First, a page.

SNP responsible for misery of young teachers unable to find work

New statistics revealed today by the Times Educational Supplement Scotland (TESS) showed that older teachers ar not delaying their retirement, putting paid to the argument that they are partially responsible for the desperate job prospects facing new teachers.

The most common retirement age of teachers has actually fallen over the past three years - from 62 years in 2007-08 to 60 years in 2009-10 - according to the Scottish Public Pensions Agency. Its figures revealed that the average retirement age was 61.86 in 2007-08; 60.98 in 2008-09; and 60.16 in 2009-10.

The TESS reports that since the teacher jobs crisis began to bite, one explanation consistently put forward by the SNP Government and the Convention of Scottish Local Authorities (CoSLA) for the lack of posts for new entrants was that older teachers were putting off retirement beyond 60 because of the impact of the economic downturn on them and their families. But Ronnie Smith from the EIS said: "This finally lays to rest the myth that older teachers deferring retiral are blocking job opportunities for new teachers."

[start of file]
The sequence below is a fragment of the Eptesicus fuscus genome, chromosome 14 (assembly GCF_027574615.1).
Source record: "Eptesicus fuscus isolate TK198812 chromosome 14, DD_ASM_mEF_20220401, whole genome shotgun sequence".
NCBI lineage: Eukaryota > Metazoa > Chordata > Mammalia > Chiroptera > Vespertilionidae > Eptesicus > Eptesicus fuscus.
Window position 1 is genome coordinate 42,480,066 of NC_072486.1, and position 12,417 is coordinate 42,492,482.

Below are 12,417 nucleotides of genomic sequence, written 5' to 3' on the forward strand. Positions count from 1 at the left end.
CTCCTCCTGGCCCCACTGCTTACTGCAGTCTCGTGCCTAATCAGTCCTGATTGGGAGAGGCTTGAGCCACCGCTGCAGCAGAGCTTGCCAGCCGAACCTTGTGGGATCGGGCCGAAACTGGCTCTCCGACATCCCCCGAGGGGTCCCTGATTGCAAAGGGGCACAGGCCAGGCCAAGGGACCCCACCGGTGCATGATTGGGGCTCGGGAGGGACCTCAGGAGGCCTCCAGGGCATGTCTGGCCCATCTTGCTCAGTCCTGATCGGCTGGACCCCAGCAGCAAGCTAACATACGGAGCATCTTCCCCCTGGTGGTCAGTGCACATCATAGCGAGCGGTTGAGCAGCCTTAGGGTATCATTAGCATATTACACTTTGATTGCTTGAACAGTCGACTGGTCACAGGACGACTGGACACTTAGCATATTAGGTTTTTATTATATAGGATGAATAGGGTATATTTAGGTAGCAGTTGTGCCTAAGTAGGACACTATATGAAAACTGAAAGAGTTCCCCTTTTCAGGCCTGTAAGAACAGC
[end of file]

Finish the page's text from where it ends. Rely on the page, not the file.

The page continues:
The reason we have almost 2500 fewer teachers in Scotland and only 11 per cent of newly qualified teachers have obtained permanent posts is because of the SNP's mis-management of Scotland’s education system and their broken promises. SNP education cuts in the good times when Scottish Government budgets were expanding will be compounded in the future by the Tory/Liberal cuts in the pipeline.

The SNP’s educational legacy is fewer teachers, fewer classroom assistants, hardly any jobs for newly qualified teachers, teaching unions on the brink of strikes, parents fundraising for books and essential equipment and not one school yet built by the Scottish Futures' Trust in the term of this parliament.